TAMPA, Fla. - For a Tampa woman, living through a pandemic is actually one of the first things she ever did. Now, at age 100, she's sharing her family's experiences from Spanish flu to scarlet fever to coronavirus, giving perspective on life during a pandemic, then and now.
At 100 years old, Lorena MacGregor has lived through some of the best and worst of times -- like war, economic depression, and sickness.
"My mother would take us and give us what medication they had in those days, not very much," MacGregor said. "We just struggled through with it. You're very lucky if you made it through."
In 1918, the Spanish flu was first detected in the U.S. Waves in the spring and fall of that year cut the average life expectancy by 12 years, according to the Centers for Disease Control.
By 1919, a third wave arrived -- and so did MacGregor, born July 7 of that year in Dallas, WV.
"I was very sick as a baby but I survived," MacGregor recalled. "I think I had the flu because that's when the bad flu epidemic was, during World War I."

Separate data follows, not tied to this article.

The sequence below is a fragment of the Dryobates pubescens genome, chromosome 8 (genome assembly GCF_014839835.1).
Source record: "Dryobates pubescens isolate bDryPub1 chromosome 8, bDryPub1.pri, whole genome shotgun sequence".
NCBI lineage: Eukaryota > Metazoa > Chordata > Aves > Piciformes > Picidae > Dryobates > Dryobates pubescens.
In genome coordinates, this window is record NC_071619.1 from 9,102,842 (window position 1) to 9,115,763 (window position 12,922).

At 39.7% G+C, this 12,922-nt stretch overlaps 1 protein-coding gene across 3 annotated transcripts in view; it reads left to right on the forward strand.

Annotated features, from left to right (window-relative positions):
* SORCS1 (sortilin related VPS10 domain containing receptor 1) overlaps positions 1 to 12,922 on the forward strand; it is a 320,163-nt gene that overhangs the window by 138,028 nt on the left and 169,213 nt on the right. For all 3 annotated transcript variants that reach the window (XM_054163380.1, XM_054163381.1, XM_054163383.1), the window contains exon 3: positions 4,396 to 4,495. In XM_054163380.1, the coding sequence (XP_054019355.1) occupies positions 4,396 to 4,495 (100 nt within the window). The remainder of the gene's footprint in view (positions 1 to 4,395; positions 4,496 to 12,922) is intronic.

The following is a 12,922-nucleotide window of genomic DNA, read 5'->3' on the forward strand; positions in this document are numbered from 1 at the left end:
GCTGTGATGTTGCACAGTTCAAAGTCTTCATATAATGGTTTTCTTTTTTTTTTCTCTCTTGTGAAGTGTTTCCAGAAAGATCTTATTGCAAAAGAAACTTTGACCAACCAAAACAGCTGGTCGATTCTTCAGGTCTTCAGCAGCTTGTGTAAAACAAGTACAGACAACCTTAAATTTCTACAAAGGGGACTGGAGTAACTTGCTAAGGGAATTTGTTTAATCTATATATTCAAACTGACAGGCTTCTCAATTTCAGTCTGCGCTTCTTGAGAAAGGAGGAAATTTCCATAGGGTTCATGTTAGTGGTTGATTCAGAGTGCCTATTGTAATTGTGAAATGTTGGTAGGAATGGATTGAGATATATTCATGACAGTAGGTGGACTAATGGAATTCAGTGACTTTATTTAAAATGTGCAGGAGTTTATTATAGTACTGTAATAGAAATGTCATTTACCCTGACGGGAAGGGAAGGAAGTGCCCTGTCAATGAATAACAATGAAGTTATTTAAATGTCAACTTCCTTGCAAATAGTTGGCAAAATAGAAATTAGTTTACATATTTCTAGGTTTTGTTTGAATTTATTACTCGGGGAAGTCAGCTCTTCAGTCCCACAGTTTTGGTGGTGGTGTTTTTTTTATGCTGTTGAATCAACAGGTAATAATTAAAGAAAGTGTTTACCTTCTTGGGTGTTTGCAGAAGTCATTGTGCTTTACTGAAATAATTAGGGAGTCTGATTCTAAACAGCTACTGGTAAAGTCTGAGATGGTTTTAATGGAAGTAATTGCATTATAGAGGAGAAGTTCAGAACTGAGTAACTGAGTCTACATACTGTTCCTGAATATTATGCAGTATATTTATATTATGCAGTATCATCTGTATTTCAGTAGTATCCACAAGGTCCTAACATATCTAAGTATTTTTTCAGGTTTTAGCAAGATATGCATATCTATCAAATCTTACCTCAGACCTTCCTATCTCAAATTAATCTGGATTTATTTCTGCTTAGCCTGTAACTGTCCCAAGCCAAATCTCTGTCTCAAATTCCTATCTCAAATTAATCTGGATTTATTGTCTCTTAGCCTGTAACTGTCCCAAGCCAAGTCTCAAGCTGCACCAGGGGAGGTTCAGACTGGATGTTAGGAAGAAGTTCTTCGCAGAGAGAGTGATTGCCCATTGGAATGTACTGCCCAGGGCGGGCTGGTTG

Sadly, her father died of the Spanish flu just four months before she was born. It's estimated that about 500 million people, which was a third of the world's population, became infected. About 675,000 died from it in the U.S.
"They just didn't have medications you know, in those days, for it," MacGregor said.
She remembers quarantine notices posted on doors amid Scarlet Fever outbreaks.
"The houses were quarantined. Nobody could go in or out. They had to stay in," MacGregor said. "You had a rash so you knew you had something wrong."
As a widow, her mother provided for the family, working at a pharmacy while Lorena's grandparents looked after her and her sister.
"She taught me how to manage money," MacGregor said, "taught me not to let things get you down, that you can overcome everything."
As COVID-19 affects nearly every aspect of life as we know it, here's advice from someone who's seen a lot in the last century.
"You have to bear with it and don't let it get you down. And, do the best you can with what you have," MacGregor said.
MacGregor has a deep passion for literacy. She volunteers with a program that helps children who have difficulty reading. That's one thing she's looking forward to getting back to, once our current health situation is under control.